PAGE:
The second problem is that her examples in the field of power electronics and neofolk are drawn entirely from another article (Josh Hall’s self-published Fascism and Colonialism in the work of Cut Hands and Blackest Ever Black), which is also, let’s say, selectively researched. Hall’s paper uses decades-old snippets of information about three specific artists (William Bennett, Tony Wakeford and Boyd Rice) and treats them as the sole influences in the industrial, power electronics and neofolk scenes. Malinowski’s argument is a flawed exaggeration based on a flawed exaggeration and it doesn’t take a scholar to figure out where that leads.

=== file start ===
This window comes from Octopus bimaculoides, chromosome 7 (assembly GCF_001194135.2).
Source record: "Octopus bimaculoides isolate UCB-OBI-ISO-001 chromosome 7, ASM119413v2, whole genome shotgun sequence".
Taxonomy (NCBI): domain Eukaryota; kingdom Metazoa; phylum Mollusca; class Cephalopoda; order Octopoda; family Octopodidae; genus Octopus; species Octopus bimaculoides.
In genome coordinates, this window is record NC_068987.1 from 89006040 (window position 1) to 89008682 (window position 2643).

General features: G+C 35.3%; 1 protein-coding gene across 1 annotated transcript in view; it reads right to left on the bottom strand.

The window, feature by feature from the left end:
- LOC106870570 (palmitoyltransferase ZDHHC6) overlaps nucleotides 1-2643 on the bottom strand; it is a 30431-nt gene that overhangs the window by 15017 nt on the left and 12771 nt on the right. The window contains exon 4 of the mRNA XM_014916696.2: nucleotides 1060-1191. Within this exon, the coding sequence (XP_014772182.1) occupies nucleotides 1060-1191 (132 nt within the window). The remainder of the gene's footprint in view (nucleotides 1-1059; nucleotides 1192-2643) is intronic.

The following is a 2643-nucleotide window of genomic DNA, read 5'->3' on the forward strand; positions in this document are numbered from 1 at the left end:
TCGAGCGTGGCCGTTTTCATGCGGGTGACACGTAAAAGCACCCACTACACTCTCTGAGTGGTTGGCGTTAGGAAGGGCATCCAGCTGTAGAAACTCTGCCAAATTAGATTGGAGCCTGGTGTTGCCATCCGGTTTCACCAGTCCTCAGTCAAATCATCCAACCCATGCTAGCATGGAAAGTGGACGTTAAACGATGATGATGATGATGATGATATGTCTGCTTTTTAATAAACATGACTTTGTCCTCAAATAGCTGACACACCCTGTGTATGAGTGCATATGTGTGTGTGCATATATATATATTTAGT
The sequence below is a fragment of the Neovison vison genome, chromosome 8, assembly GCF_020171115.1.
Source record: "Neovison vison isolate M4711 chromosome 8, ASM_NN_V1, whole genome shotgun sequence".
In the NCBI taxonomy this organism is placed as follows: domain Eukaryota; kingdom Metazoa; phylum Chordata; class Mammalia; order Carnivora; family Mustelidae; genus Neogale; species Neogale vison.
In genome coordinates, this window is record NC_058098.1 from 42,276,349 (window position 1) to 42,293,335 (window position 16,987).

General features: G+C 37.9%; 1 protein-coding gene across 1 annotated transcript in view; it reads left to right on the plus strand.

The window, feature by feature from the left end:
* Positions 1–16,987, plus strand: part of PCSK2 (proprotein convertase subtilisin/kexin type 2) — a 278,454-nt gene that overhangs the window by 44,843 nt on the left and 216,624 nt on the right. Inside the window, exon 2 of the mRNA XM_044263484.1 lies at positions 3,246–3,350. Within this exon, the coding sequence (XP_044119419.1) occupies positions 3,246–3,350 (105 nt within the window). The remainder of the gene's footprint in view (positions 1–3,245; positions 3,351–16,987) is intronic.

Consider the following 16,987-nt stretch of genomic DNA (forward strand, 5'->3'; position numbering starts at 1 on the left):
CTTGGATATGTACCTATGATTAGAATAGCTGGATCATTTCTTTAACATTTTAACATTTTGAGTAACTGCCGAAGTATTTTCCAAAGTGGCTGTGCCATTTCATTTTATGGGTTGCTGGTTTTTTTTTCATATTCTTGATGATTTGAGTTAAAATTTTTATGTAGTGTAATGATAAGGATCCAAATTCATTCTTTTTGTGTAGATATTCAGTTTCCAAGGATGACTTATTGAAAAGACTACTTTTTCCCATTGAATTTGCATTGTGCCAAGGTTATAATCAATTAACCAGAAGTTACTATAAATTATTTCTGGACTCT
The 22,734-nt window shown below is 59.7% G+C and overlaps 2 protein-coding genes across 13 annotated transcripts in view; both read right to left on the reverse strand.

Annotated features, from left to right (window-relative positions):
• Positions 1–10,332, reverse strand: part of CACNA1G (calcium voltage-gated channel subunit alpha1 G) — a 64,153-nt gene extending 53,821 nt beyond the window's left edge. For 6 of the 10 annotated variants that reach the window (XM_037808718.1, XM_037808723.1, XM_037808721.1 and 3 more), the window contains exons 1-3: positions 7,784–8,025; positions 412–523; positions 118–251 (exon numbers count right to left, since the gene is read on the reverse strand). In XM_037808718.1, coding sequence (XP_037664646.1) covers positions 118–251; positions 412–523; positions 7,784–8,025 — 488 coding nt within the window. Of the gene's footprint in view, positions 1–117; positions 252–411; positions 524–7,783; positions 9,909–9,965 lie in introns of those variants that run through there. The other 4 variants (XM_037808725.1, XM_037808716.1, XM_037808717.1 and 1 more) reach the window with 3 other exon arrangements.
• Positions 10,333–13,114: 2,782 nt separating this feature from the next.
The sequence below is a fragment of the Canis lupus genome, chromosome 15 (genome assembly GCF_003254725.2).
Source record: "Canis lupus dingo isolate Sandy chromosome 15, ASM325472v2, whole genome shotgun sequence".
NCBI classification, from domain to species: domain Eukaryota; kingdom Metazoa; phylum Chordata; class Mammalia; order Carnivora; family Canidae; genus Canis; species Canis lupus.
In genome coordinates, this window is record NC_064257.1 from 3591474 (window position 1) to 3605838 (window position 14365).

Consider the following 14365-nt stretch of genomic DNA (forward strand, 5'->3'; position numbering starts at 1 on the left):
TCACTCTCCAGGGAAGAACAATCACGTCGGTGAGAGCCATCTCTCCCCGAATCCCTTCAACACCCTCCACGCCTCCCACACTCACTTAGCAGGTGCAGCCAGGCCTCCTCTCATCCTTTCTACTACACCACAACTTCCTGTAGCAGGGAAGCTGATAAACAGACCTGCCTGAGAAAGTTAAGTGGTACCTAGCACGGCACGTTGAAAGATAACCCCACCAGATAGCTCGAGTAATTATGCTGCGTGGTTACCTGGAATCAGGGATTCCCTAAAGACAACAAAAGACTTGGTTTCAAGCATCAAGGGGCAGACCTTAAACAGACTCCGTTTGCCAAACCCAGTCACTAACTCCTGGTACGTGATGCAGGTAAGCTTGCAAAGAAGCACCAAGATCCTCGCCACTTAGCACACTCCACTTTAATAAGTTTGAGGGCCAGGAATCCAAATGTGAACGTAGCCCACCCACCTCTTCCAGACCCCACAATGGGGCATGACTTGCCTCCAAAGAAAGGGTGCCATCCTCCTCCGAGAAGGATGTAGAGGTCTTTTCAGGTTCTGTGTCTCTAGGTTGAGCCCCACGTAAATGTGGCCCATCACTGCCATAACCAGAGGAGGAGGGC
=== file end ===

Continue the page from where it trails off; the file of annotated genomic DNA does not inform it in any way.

Furthermore, she insists on trying to link these artists to the world of ambient techno, a genre she decries as fascistic because of its focus on silent listening, which she perceives as uniform, unthinking and a process whereby the masses allow themselves to be controlled by the dictates of the DJ. She uses as an example of this “fascistic” culture the phenomenon of people in ambient rooms actively silencing (with words, not force) those who talk during the sets. I wonder if she takes the same attitude towards people who carry on during movies or in libraries?